Rolling Stone Contributing Editor Matt Taibbi discusses his feature “Secrets and Lies of the Bailout,” along with Neil Barofsky, Former TARP Special Inspector General.
Secrets and Lies of the Bailout: One Broker’s Story
POSTED: January 8, 2:50 PM ET
George wasn’t alone in asking that question. As I learned during the course of researching the “Secrets and Lies” piece, the SEC seemingly wondered the same thing when it saw the Bloomberg reporting in 2011. From the feature:
Two former high-ranking financial regulators tell Rolling Stone that the secret loans were likely subject to a 1989 guideline, issued by the Securities and Exchange Commission in the heat of the savings and loan crisis, which said that financial institutions should disclose the “nature, amounts and effects” of any government aid. At the end of 2011, in fact, the SEC sent letters to Citigroup, Chase, Goldman Sachs, Bank of America and Wells Fargo asking them why they hadn’t fully disclosed their secret borrowing. All five megabanks essentially replied, to varying degrees of absurdity, that their massive borrowing from the Fed was not “material,” or that the piecemeal disclosure they had engaged in was adequate.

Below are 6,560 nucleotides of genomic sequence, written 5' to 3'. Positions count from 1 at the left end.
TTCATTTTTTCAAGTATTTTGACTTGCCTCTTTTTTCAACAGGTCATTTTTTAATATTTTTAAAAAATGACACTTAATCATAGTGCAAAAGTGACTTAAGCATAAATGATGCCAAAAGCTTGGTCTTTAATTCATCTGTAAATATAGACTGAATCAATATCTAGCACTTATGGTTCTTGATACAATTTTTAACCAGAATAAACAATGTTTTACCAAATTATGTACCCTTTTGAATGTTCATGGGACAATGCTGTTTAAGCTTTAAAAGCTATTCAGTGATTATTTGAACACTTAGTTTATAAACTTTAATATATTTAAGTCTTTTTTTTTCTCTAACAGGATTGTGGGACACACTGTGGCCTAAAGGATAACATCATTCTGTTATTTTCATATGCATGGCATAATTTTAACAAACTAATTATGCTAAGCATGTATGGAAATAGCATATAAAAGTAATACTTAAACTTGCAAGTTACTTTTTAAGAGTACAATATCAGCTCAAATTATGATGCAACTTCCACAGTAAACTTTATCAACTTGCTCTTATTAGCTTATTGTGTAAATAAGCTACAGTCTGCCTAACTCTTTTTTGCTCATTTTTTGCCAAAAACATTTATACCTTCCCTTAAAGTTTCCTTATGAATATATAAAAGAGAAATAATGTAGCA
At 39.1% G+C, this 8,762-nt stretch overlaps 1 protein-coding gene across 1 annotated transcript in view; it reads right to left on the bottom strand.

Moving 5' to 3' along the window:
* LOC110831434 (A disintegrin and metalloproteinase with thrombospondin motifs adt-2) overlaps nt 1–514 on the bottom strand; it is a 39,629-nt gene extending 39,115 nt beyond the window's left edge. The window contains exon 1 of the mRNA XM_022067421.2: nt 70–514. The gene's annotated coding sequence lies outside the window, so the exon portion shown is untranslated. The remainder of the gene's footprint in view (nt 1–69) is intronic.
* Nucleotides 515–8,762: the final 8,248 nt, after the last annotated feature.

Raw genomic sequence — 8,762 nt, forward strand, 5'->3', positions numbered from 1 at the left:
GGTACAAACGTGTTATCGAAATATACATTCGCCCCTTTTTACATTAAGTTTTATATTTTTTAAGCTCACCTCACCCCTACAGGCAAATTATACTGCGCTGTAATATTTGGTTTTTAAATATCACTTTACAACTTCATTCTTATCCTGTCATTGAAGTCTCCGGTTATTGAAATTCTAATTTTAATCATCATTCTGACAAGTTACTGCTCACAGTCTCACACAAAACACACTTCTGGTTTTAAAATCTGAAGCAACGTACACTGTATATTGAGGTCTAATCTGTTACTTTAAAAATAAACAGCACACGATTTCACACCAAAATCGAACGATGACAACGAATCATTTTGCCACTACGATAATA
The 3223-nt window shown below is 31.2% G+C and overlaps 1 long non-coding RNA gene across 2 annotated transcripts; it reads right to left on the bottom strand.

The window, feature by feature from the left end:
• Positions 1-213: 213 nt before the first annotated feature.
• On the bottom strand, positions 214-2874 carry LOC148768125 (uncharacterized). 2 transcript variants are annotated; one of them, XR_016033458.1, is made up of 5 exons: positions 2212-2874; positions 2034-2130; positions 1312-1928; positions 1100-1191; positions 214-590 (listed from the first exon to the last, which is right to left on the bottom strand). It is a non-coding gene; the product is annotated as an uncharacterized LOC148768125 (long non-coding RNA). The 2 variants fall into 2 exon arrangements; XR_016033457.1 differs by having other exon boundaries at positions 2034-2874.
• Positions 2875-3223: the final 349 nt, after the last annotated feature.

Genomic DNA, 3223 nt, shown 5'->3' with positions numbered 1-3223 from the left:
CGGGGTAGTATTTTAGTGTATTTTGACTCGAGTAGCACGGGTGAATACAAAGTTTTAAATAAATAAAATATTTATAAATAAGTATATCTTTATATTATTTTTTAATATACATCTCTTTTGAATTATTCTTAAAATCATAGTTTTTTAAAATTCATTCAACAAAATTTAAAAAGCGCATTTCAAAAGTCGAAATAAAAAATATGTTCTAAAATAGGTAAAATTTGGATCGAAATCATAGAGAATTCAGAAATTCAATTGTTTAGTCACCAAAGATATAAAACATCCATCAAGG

In any case, when George thought about the issue, he suddenly realized he was in a bind ethically. He wanted to tell his clients about the non-disclosure problem, and how that might have helped cause their losses, but as the SEC’s letters make plain, there was really no way to do that without pointing out that his own company, Wells Fargo, was one of the firms that had not disclosed its billions in secret borrowing.
Read more: http://www.rollingstone.com/politics/blogs/taibblog/secrets-and-lies-of-the-bailout-one-brokers-story-20130108#ixzz2I6LqwnXu
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